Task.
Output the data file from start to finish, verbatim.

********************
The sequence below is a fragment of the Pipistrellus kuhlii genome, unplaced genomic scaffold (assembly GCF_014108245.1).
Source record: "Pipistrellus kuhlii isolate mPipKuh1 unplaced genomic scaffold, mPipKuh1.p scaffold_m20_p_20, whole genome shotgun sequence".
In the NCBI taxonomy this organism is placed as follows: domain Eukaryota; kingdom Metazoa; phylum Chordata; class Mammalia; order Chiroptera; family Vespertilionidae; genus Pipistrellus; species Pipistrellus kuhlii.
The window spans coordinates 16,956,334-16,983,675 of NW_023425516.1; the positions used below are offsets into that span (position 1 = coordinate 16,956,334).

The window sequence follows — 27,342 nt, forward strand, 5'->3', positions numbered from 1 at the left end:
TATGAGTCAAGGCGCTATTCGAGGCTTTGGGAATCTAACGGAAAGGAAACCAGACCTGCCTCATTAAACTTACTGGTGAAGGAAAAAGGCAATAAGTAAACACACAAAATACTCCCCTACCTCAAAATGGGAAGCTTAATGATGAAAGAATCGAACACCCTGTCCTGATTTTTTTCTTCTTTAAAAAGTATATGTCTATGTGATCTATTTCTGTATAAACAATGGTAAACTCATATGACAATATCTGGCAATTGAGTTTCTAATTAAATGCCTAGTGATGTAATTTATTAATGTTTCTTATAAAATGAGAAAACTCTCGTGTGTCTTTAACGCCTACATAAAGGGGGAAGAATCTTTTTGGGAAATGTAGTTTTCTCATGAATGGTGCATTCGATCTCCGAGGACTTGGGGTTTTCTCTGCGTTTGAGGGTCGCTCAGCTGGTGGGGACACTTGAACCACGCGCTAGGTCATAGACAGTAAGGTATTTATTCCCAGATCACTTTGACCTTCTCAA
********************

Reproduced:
The sequence below is a fragment of the Pipistrellus kuhlii genome, unplaced genomic scaffold (assembly GCF_014108245.1).
Source record: "Pipistrellus kuhlii isolate mPipKuh1 unplaced genomic scaffold, mPipKuh1.p scaffold_m20_p_20, whole genome shotgun sequence".
In the NCBI taxonomy this organism is placed as follows: domain Eukaryota; kingdom Metazoa; phylum Chordata; class Mammalia; order Chiroptera; family Vespertilionidae; genus Pipistrellus; species Pipistrellus kuhlii.
The window spans coordinates 16,956,334-16,983,675 of NW_023425516.1; the positions used below are offsets into that span (position 1 = coordinate 16,956,334).

The window sequence follows — 27,342 nt, forward strand, 5'->3', positions numbered from 1 at the left end:
TATGAGTCAAGGCGCTATTCGAGGCTTTGGGAATCTAACGGAAAGGAAACCAGACCTGCCTCATTAAACTTACTGGTGAAGGAAAAAGGCAATAAGTAAACACACAAAATACTCCCCTACCTCAAAATGGGAAGCTTAATGATGAAAGAATCGAACACCCTGTCCTGATTTTTTTCTTCTTTAAAAAGTATATGTCTATGTGATCTATTTCTGTATAAACAATGGTAAACTCATATGACAATATCTGGCAATTGAGTTTCTAATTAAATGCCTAGTGATGTAATTTATTAATGTTTCTTATAAAATGAGAAAACTCTCGTGTGTCTTTAACGCCTACATAAAGGGGGAAGAATCTTTTTGGGAAATGTAGTTTTCTCATGAATGGTGCATTCGATCTCCGAGGACTTGGGGTTTTCTCTGCGTTTGAGGGTCGCTCAGCTGGTGGGGACACTTGAACCACGCGCTAGGTCATAGACAGTAAGGTATTTATTCCCAGATCACTTTGACCTTCTCAA